However, the Putin government failed to take full advantage of the period of high oil prices to optimize the economic structure and get rid of its heavy dependence on petroleum energy. Instead, Putin's government has gradually taken back control of privatized industries, and nationalization has gradually increased. After Putin came to power, he rectified the oligarchs, dealt with the disobedient ones, and established obedient new oligarchs, forming a crony capitalist structure. This further consolidates Russia's oligarchic situation, leading to increased corruption, hindered innovation, and a huge gap between rich and poor.

Comparing the Three Phases of Russian Economic Evolution
Aspect Soviet Era Yeltsin Era Putin Era
Political System Socialist planned economy, high centralization Shift towards a market economy, shock therapy Crony capitalism, rise of oligarchs
Economic Model Planned economy, dominance of state-owned enterprises Market economy, privatization underway Energy dependence, crony capitalism, partial re-nationalization
Economic Performance Significant growth from the 20s to the 40s Shock therapy leads to inflation, economic crisis Prosperous during high oil prices, later impacted by financial crises and sanctions
Oligarch Phenomenon Centralized leadership, government corruption Partial privatization leads to oligarchs Oligarchs monopolize the economy, crony capitalism
Economic Structure Industrialization, modernization challenges Economic reform faces difficulties Reliance on energy, relatively outdated economic structure
Social Issues Rising unemployment, widening wealth gap Economic turmoil, social unrest Corruption, wealth gap, impact of sanctions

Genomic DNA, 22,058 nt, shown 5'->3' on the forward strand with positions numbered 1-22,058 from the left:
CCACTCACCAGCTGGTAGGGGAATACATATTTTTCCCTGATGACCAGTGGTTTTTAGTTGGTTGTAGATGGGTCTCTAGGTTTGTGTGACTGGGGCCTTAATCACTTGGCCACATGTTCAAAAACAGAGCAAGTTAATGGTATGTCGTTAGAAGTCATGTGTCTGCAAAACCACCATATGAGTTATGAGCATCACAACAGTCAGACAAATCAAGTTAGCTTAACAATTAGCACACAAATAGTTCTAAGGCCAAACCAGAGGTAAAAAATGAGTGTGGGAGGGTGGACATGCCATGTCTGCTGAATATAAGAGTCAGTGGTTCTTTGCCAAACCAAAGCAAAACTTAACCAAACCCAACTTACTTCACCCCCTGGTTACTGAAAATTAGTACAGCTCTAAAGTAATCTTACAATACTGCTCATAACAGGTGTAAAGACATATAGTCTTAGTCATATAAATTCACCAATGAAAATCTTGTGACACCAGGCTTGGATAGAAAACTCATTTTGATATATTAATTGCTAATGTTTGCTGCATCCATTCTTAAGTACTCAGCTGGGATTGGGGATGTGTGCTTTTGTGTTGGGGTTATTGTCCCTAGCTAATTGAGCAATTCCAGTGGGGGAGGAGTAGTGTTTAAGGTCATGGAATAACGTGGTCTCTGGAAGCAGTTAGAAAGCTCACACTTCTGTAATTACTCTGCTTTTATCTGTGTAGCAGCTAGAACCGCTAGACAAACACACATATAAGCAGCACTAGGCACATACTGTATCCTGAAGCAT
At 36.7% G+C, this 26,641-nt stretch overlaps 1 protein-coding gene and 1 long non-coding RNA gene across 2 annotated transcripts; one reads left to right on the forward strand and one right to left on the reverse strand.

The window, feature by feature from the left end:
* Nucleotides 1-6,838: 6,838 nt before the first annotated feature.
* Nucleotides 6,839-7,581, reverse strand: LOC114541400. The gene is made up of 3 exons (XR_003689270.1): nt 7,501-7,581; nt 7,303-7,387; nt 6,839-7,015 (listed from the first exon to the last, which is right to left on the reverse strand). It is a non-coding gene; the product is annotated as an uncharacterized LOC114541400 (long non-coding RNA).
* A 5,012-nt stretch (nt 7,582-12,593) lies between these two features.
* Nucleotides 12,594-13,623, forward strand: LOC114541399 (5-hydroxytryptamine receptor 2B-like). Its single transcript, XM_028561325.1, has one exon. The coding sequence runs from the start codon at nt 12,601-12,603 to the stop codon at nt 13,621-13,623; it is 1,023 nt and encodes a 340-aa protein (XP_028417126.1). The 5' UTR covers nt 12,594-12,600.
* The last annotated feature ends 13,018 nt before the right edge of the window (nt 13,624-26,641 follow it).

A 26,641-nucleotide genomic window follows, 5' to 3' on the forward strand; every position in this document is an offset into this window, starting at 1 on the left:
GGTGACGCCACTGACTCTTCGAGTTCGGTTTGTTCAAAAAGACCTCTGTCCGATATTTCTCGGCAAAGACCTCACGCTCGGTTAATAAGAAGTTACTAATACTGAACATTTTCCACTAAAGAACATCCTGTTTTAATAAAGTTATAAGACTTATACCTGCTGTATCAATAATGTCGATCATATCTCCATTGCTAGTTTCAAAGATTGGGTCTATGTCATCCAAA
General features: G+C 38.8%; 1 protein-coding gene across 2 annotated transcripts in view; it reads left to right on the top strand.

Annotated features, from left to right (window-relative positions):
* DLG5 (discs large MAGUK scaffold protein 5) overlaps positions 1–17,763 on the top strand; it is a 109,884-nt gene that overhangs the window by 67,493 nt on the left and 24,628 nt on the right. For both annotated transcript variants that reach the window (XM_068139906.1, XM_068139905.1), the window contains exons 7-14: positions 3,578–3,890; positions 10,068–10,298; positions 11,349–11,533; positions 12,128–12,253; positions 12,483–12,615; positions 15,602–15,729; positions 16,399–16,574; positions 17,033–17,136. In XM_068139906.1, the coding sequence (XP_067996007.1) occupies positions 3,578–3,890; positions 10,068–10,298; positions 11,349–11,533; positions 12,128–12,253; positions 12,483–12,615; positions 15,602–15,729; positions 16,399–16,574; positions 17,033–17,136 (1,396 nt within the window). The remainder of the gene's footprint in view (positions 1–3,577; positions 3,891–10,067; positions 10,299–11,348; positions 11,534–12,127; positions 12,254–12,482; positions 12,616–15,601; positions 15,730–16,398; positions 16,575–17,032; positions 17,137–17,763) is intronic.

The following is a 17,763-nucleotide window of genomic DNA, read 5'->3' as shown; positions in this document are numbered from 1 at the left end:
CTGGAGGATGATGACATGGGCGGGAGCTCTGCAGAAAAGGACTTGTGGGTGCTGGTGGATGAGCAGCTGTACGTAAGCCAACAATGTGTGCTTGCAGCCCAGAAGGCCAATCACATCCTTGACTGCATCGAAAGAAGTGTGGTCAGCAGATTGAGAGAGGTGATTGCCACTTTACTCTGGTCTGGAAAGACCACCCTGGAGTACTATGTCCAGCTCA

The financial crisis and plummeting oil prices in 2008 severely damaged the Russian economy. Although it gradually recovered, the oil price plummeted again in 2014, coupled with Western sanctions on the Crimea issue, plunging Russia into a deeper economic crisis. We encountered another epidemic in 2020, and in 2022 we were hit with a new round of more severe sanctions from the West due to the Ukraine issue.


Russia is currently the largest country in the world, spanning 11 time zones across two continents, Europe and Asia, with a population of 146 million, a GDP ranking 11th, and a per capita GDP ranking 68th. It mainly uses fossil energy as its main export product and has frequent economic exchanges with China, but the degree of trade dependence is controversial. The Russian economy is showing some positive signs, with an inflation rate of 3.2% and an unemployment rate of 13.6%. However, the gap between the rich and the poor is huge, and many problems still need to be faced.


Through the analysis of the tortuous trajectory of Russia's economic development, two major characteristics of the Russian economy can be summarized in one sentence: high dependence on energy, especially oil, and the emergence of oligarchs. The combination of the two makes Russia's economy vulnerable to external shocks and highlights a series of problems.


Disclaimer: This material is for general information purposes only and is not intended as (and should not be considered to be) financial, investment or other advice on which reliance should be placed. No opinion given in the material constitutes a recommendation by EBC or the author that any particular investment, security, transaction or investment strategy is suitable for any specific person.